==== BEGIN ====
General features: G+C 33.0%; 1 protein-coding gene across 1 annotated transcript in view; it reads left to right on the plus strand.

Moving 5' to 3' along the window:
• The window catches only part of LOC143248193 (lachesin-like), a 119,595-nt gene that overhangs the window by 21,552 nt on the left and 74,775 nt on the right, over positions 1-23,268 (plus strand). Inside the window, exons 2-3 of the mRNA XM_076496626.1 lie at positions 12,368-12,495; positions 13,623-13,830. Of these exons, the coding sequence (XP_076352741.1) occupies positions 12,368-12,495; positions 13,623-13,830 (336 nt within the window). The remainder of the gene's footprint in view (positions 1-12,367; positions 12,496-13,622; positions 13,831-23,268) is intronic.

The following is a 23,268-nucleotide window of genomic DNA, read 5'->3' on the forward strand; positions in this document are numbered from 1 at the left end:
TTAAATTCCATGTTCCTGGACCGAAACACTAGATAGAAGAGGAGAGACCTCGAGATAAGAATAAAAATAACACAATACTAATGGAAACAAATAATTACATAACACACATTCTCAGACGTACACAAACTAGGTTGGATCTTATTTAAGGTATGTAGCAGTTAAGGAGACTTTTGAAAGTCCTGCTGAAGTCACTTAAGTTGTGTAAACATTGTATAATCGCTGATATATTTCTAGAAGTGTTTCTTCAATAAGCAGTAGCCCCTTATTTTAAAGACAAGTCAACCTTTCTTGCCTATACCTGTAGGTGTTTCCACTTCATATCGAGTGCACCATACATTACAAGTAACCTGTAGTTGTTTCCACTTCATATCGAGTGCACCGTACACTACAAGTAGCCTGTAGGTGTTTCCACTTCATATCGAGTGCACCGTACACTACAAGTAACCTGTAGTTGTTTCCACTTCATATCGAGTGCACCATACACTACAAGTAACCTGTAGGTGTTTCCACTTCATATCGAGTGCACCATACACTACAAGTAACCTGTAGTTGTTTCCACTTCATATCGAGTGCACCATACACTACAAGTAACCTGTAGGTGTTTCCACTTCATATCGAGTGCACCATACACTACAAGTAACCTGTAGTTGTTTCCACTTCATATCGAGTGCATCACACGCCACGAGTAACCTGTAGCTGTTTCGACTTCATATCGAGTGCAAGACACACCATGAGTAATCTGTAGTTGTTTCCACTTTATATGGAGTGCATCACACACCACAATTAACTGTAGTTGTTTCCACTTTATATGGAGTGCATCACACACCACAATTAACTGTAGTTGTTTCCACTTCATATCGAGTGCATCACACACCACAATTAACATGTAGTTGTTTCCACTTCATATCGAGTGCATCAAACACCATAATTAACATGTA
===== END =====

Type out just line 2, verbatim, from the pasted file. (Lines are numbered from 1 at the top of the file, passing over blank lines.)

Moving 5' to 3' along the window: